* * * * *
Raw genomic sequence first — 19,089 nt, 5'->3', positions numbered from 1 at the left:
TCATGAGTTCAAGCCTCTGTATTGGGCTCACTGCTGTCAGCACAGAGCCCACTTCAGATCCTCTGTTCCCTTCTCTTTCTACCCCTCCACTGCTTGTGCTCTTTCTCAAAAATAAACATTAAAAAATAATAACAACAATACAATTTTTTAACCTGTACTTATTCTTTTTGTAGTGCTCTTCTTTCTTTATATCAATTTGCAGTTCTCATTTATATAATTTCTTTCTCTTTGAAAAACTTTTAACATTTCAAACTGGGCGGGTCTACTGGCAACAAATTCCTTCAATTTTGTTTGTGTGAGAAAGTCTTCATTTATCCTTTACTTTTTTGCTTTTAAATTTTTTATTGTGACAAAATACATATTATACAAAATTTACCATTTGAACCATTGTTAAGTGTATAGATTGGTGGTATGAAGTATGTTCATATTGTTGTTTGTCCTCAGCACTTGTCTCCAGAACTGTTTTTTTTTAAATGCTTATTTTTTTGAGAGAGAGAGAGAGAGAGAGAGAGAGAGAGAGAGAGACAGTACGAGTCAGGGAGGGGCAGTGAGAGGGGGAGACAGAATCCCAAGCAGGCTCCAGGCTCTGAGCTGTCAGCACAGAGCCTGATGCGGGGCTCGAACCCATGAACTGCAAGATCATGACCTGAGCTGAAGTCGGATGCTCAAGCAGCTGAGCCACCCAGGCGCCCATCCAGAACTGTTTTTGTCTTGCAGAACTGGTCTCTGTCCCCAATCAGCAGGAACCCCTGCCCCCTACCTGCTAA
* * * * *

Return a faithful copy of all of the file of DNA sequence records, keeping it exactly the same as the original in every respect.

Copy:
Raw genomic sequence first — 19,089 nt, 5'->3', positions numbered from 1 at the left:
TCATGAGTTCAAGCCTCTGTATTGGGCTCACTGCTGTCAGCACAGAGCCCACTTCAGATCCTCTGTTCCCTTCTCTTTCTACCCCTCCACTGCTTGTGCTCTTTCTCAAAAATAAACATTAAAAAATAATAACAACAATACAATTTTTTAACCTGTACTTATTCTTTTTGTAGTGCTCTTCTTTCTTTATATCAATTTGCAGTTCTCATTTATATAATTTCTTTCTCTTTGAAAAACTTTTAACATTTCAAACTGGGCGGGTCTACTGGCAACAAATTCCTTCAATTTTGTTTGTGTGAGAAAGTCTTCATTTATCCTTTACTTTTTTGCTTTTAAATTTTTTATTGTGACAAAATACATATTATACAAAATTTACCATTTGAACCATTGTTAAGTGTATAGATTGGTGGTATGAAGTATGTTCATATTGTTGTTTGTCCTCAGCACTTGTCTCCAGAACTGTTTTTTTTTAAATGCTTATTTTTTTGAGAGAGAGAGAGAGAGAGAGAGAGAGAGAGAGAGAGACAGTACGAGTCAGGGAGGGGCAGTGAGAGGGGGAGACAGAATCCCAAGCAGGCTCCAGGCTCTGAGCTGTCAGCACAGAGCCTGATGCGGGGCTCGAACCCATGAACTGCAAGATCATGACCTGAGCTGAAGTCGGATGCTCAAGCAGCTGAGCCACCCAGGCGCCCATCCAGAACTGTTTTTGTCTTGCAGAACTGGTCTCTGTCCCCAATCAGCAGGAACCCCTGCCCCCTACCTGCTAA